When Heath was asked what he enjoys most about farming, his response was being able to care for animals, working side-by-side with his family, and being able to work for himself. When it comes to the most satisfying part of farming, Heath said, “I enjoy harvesting a good crop and seeing all my hard work come full circle, and playing with the girls on the farm – you can tell they enjoy it and that makes me feel good.”
When Nancy was asked what she loves about living on the farm, she responded, “being able to have picnics with friends and family, caring for the animals with the girls, and being able to be at home with my family and work together as a team. If something needs to be done, you step up and do it.” Along with helping out on the farm as needed, Nancy is gifted with a green thumb. She grows peaches, pears, apricots, plums, strawberries and raspberries in their orchard, along with keeping up with a garden. Nancy shares what she loves most about the orchard and garden is that, “you can grow your own food and be out in nature. We can teach our children how to be self-reliant.”
Lilly and Nicole love to help their mother in the orchard and eat the fruit sometimes as fast as it’s picked. You can also find the two girls happily feeding the calves, going for rides on the gator utility vehicle, and tagging along on tractor and combine rides, which usually results in two sleeping little girls.
Although farming is a great life that some are lucky enough to enjoy, the reality is that many family farms are going out of business.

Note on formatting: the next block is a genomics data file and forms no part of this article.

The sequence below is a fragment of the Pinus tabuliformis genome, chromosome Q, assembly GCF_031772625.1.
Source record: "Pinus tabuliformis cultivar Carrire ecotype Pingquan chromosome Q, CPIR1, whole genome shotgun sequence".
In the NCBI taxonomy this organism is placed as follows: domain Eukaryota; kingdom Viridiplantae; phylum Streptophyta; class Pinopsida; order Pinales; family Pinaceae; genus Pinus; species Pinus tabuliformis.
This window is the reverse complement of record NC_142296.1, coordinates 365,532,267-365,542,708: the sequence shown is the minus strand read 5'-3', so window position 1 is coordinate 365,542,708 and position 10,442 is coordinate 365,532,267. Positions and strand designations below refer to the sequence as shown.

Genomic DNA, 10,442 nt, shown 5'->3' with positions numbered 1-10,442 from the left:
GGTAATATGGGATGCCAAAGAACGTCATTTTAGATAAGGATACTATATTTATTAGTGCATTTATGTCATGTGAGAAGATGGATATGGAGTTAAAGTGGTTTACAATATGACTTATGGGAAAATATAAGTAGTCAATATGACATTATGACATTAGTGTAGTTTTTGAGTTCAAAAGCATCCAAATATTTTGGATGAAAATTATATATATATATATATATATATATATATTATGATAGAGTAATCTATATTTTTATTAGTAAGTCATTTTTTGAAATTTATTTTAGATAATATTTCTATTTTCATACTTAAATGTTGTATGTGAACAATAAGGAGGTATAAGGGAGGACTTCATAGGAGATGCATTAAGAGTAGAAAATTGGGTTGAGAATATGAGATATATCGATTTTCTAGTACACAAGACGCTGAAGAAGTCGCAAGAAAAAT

When Heath was in grade school, there were 14 family farms on the land nearby. But now, all of those farms are gone. Being that small-scale farming doesn’t always provide a consistent source of income, most of those farms ended up selling out. Financially, for upcoming generations, owning and operating a family farm continues to become more and more difficult. Now, 3 large farms sit on the land that used to be occupied by those 14 family farms – one of those farms being a 20,000-acre grain and beef farmer.
“My biggest fear isn’t price, it’s the market,” says Heath. “As long as large farms can milk 1,500 cows, it’s easier for processors to pick up milk from those big farms versus running around picking up small farms. Unfortunately, I think that’s where things are headed.”
Ultimately, buyers (the ones making the dairy products) are the ones making the decision about whom they want to buy milk from, and unfortunately some buyers think that small farms are a burden. Their action screams “get big or get out” loudly. The reality is that picking up milk from very large farms that have a few thousand cows is cheaper for buyers than picking up milk from fifty small farms. And in more recent times, the choice of some buyers has been leaving family farmers with nowhere to sell their milk.
Family farms support good stewardship of the land, humane animal practices, the well being of local communities and the future of food. Just like the Prichard farm, a family farm is a tradition, a livelihood, and a way of life that is passed down for generations.
Heath’s advice for anybody looking to get into farming, “work with an organization that supports family farms, like National Farmers.”